Merrill Lynch will allow IRA commissions in some circumstances under DOL fiduciary rule

Beginning in June, Merrill advisers will be able to use "limited purpose brokerage IRAs" for certain products and transactions, and the firm will also make more products available over its advisory platform

May 11, 2017 @ 3:02 pm

By Greg Iacurci

Merrill Lynch will allow advisers to receive commissions from some transactions in individual retirement accounts under the Department of Labor's fiduciary rule, the company announced Thursday, backing off a hardline position against commissions that the firm's executives laid out last year.

Merrill Lynch had said in October it wouldn't allow new, advised commission-based IRAs following the implementation of the fiduciary rule. Rather, the wirehouse said advisers could only service retirement accounts in a fee-based, advisory capacity.

"We have analyzed the limited situations where recommending a fee-based arrangement might not be in a client's best interest and have considered alternatives to IAP [Investment Advisory Program] for these situations," Andy Sieg, the head of Merrill Lynch Wealth Management, said Thursday in a note to advisers. "Today, we are announcing where we can offer more flexibility in a manner consistent with a higher standard of care."

The announcement to the firm's 14,000-plus advisers follows signals from Mr. Sieg in March that the brokerage might back off its wholesale scrapping of commissions in retirement accounts due to the DOL regulation.

The fiduciary rule, which raises investment-advice standards in retirement accounts, makes it riskier for firms to provide advice in retirement accounts such as IRAs and 401(k)s on a commission, rather than fee, basis.

Beginning June 12, Merrill advisers will be able to use "limited purpose brokerage IRAs." The account will initially be for cash and bank deposits, but Merrill intends to expand its availability to a "limited product set" including money market funds, brokered certificates of deposit, and employer rollovers or transfers of concentrated stock positions, according to a source familiar with the matter.

Ultra-high-net-worth clients with at least $50 million in assets will also be able to buy hedge funds and private equity in these limited purpose brokerage IRAs, the source said.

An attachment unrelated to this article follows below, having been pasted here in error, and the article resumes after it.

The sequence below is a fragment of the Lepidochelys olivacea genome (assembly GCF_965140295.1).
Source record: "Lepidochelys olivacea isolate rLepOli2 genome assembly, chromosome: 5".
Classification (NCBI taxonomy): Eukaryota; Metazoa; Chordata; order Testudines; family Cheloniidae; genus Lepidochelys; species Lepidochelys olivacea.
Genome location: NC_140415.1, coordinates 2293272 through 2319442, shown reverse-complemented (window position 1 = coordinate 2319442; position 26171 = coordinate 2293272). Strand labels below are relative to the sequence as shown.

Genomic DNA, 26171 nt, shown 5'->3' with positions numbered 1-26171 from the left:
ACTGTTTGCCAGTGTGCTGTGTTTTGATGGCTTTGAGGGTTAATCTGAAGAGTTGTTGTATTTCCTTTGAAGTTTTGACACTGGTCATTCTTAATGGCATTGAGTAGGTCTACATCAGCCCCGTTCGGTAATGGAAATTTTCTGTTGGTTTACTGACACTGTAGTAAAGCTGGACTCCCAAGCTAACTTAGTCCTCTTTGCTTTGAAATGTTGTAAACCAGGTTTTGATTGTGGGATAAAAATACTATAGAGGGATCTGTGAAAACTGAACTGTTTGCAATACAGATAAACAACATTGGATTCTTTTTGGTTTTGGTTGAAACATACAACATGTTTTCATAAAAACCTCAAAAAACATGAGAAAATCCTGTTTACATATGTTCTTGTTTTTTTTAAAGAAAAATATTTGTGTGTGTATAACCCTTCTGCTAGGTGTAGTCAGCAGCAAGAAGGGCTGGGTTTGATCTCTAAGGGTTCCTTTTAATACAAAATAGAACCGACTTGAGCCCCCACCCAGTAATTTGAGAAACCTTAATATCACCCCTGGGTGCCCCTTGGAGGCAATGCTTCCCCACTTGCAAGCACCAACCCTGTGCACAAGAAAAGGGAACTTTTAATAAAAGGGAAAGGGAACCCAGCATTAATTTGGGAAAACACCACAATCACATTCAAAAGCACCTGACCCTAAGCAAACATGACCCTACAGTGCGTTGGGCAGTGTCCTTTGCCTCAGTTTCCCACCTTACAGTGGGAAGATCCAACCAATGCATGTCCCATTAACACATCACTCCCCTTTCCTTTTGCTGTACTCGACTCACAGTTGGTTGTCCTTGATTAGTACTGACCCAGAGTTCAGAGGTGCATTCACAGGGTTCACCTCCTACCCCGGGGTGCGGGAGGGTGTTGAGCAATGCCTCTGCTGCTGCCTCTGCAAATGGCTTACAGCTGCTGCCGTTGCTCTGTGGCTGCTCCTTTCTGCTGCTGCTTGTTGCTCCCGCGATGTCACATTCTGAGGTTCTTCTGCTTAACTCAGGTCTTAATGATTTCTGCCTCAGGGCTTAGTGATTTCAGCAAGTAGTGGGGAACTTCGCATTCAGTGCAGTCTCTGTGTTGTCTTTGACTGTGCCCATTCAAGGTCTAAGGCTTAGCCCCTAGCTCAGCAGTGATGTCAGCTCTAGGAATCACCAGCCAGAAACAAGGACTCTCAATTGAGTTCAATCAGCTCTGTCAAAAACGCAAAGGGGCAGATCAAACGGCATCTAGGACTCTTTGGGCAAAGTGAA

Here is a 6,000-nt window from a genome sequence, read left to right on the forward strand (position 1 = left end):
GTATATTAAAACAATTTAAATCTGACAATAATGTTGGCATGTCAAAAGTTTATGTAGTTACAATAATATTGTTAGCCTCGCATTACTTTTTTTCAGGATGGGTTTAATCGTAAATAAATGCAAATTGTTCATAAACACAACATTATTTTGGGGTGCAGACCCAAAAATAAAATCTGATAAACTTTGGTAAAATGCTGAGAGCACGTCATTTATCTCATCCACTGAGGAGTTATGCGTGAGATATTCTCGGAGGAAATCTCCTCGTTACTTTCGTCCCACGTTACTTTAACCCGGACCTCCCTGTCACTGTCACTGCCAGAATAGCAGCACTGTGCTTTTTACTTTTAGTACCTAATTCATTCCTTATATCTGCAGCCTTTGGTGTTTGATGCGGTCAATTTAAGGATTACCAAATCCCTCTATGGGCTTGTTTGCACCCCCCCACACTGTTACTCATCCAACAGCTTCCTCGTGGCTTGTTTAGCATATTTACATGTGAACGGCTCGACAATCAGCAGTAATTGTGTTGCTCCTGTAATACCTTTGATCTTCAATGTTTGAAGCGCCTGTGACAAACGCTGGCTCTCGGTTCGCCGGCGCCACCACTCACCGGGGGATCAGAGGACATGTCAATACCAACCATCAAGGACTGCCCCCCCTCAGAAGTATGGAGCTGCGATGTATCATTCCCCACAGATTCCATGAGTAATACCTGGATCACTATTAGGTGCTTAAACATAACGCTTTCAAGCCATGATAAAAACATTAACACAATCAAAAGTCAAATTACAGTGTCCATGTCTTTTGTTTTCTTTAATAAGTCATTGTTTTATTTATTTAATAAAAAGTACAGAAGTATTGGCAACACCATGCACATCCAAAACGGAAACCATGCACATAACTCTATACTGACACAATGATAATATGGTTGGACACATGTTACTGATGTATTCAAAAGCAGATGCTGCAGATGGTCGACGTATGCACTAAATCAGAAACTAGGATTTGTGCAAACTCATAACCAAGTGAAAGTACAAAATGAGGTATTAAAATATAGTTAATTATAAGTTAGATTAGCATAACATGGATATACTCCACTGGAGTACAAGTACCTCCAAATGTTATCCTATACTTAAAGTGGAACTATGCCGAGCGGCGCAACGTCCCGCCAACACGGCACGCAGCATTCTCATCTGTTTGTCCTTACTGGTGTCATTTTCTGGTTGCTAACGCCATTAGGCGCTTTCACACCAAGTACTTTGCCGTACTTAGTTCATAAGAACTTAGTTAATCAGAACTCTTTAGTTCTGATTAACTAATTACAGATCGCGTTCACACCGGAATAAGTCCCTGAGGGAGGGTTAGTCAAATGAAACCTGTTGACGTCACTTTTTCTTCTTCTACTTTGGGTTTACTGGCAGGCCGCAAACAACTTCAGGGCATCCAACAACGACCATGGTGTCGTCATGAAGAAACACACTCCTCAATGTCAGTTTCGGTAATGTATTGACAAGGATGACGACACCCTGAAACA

On top of adding the limited purpose IRA, Merrill is also adding new products to its advisory platform, which charges clients a level fee for advice.

Those products include advisory share class annuities (also known as I-share or fee-based annuities), which will be available by the end of May. Work is also "under way" to offer "hedge funds, new-issue CDs and market-linked investments," according to a source familiar with the plans.

For the newly allowed brokerage transactions, Merrill will use the best-interest contract exemption portion of the fiduciary rule, which allows advisers to receive commission payments for transactions as long as certain conditions are met. One of those conditions is a contract opening up firms to class-action litigation from investors.

Most of Merrill's brokerage competitors have said they would be allowing commissions, and therefore BICE, for retirement business. The full conditions of the BICE, such as the contract, aren't set to come into force until the start of 2018.

Using the BICE "will carry some additional requirements and responsibilities for advisers, to ensure that they … can demonstrate compliance with the BIC requirements and show that they have acted in the client's best interest," the source said.

Securities bought in brokerage IRAs prior to June 9, the implementation date of the fiduciary rule, can remain in the accounts following this date. However, clients can't make additional purchases in the accounts.

Mr. Sieg said in his note that the firm is "operating under the assumption" that the June 9 date will hold, but the Trump administration is currently seeking a delay. It was already delayed once, from April 10.


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